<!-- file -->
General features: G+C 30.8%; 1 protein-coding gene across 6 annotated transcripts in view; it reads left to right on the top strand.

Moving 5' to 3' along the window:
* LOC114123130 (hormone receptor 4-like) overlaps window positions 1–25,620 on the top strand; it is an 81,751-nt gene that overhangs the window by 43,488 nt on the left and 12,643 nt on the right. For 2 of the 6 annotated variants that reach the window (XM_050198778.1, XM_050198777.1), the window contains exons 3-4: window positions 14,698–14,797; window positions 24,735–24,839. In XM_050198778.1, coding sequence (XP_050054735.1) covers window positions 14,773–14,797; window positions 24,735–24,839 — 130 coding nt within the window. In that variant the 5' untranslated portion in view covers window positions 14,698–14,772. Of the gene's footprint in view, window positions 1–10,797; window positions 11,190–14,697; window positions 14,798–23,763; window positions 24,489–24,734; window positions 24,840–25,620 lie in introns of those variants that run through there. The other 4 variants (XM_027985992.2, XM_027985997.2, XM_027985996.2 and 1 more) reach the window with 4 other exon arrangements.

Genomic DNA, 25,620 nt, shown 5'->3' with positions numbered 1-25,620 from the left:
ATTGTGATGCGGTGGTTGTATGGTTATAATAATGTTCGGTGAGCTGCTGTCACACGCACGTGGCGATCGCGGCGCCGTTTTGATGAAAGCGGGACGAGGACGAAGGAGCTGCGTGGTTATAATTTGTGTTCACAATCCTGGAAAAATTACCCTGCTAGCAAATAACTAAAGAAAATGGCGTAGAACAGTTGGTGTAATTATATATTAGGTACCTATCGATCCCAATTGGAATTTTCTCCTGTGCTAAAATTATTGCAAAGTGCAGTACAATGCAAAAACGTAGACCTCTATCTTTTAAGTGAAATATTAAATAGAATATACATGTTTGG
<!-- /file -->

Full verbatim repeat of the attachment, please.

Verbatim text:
General features: G+C 30.8%; 1 protein-coding gene across 6 annotated transcripts in view; it reads left to right on the top strand.

Moving 5' to 3' along the window:
* LOC114123130 (hormone receptor 4-like) overlaps window positions 1–25,620 on the top strand; it is an 81,751-nt gene that overhangs the window by 43,488 nt on the left and 12,643 nt on the right. For 2 of the 6 annotated variants that reach the window (XM_050198778.1, XM_050198777.1), the window contains exons 3-4: window positions 14,698–14,797; window positions 24,735–24,839. In XM_050198778.1, coding sequence (XP_050054735.1) covers window positions 14,773–14,797; window positions 24,735–24,839 — 130 coding nt within the window. In that variant the 5' untranslated portion in view covers window positions 14,698–14,772. Of the gene's footprint in view, window positions 1–10,797; window positions 11,190–14,697; window positions 14,798–23,763; window positions 24,489–24,734; window positions 24,840–25,620 lie in introns of those variants that run through there. The other 4 variants (XM_027985992.2, XM_027985997.2, XM_027985996.2 and 1 more) reach the window with 4 other exon arrangements.

Genomic DNA, 25,620 nt, shown 5'->3' with positions numbered 1-25,620 from the left:
ATTGTGATGCGGTGGTTGTATGGTTATAATAATGTTCGGTGAGCTGCTGTCACACGCACGTGGCGATCGCGGCGCCGTTTTGATGAAAGCGGGACGAGGACGAAGGAGCTGCGTGGTTATAATTTGTGTTCACAATCCTGGAAAAATTACCCTGCTAGCAAATAACTAAAGAAAATGGCGTAGAACAGTTGGTGTAATTATATATTAGGTACCTATCGATCCCAATTGGAATTTTCTCCTGTGCTAAAATTATTGCAAAGTGCAGTACAATGCAAAAACGTAGACCTCTATCTTTTAAGTGAAATATTAAATAGAATATACATGTTTGG